The West must not root its unity in shared terror. If it does, fear rather than the love of peace or freedom becomes the universal human good binding countries together. If fear is the common coagulate, the West no longer has a universal good which it can collectively uphold or a defining characteristic which distinguishes it from other empires. The West cannot condemn Russia as evil because it has not defined good. The West can only condemn out of fear because that becomes the only metric of wrong, thus losing the ability to condemn other unjust actions which it does not fear but remain evil. 

The West must root its unity in a shared love for peace and accordingly a shared love for freedom. St. Augustine tells us that “there is no man…who does not wish to have peace.” Consequently, “The earthly city, which does not live by faith, seeks an earthly peace, and the end it proposes, in the well-ordered concord of civic obedience and rule, is the combination of men’s wills to attain the things which are helpful to this life.”

In this way does the earthly city reflect the heavenly one: the heavenly city affirms that the highest good is eternal life (or total peace between God and man and thus between man and man) rather than merely acknowledging that the greatest ill is eternal death. Likewise, the earthly city unites in the affirmation that the highest good attainable is earthly peace rather than uniting in its shared fear of death–as Hobbesian thinkers might want to argue. The heavenly city unifies people without vilifying diversity or obliterating individuality. The heavenly city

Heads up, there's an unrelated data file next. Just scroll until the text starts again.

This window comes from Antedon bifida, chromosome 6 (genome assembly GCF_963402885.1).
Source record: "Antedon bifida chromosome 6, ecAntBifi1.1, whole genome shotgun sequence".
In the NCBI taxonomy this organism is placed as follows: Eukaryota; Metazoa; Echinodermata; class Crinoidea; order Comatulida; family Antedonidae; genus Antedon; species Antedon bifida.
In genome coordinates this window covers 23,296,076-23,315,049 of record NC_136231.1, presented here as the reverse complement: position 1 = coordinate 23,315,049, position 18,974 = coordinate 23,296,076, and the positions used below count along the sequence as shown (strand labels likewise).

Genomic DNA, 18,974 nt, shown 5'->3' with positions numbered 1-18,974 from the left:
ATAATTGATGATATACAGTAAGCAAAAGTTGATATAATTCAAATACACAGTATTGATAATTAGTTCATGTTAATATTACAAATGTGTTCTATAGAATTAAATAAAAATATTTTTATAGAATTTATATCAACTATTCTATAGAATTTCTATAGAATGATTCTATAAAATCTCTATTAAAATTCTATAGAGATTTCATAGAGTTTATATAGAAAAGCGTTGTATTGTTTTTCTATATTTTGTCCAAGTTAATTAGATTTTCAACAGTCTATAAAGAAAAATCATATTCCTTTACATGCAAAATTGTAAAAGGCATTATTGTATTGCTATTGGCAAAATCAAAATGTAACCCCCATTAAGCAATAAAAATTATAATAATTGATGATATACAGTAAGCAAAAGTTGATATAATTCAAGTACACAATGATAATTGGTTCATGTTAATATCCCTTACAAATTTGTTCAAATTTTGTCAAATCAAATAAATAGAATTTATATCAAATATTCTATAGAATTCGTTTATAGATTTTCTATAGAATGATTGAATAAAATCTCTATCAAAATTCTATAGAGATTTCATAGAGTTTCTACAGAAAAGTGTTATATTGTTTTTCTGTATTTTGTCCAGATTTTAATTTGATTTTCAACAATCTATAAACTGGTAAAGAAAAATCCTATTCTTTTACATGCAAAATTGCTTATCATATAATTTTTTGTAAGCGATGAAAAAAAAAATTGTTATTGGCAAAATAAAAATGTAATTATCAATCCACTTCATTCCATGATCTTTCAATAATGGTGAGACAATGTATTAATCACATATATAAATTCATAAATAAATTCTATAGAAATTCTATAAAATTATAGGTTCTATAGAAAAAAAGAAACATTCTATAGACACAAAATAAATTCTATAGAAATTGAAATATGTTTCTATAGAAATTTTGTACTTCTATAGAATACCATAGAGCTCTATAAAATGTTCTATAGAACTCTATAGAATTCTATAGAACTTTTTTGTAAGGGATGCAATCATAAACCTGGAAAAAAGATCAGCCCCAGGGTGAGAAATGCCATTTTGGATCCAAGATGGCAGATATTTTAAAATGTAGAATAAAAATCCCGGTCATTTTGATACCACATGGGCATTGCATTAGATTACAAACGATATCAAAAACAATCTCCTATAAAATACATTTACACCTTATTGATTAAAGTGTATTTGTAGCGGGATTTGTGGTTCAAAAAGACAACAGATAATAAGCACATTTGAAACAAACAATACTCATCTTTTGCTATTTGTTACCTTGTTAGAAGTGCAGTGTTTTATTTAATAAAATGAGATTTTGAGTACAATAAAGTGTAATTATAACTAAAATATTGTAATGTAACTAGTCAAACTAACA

[C]alls citizens out of all nations, and gathers together a society of pilgrims of all languages, not scrupling about diversities in the manners, laws, and institutions whereby earthly peace is secured and maintained, but recognizing that, however various these are, they all tend to one and the same end of earthly peace. It therefore is so far from rescinding and abolishing these diversities, that it even preserves and adapts them, so long only as no hindrance to the worship of the one supreme and true God is thus introduced.

A shared pursuit of peace may seem like a fanciful pipedream, but remember that it was St. Augustine who shaped the original founding of the Western, liberal order—not Hobbes. One need not be an idealist to strive for peace. Christian realism balances the understanding that utopia will never be achieved or violence eliminated with the “belief that goodness is the chief point upon which the pursuit of everything hinges and by which it is motivated” (Boethius, 103).

Nor does advocating a shared love of peace mean promoting international “happy talk” to the detriment of decisive action. Readers should remember that St. Augustine also helped found the just war tradition, and the West must be ready and willing to engage in conflict while advocating for its love of freedom. If the West hopes to retain its global relevance, it must both define and promote its values, maintaining a position of strategic strength. 

Boethius. The Consolation of Philosophy (London: Penguin Books, 1969).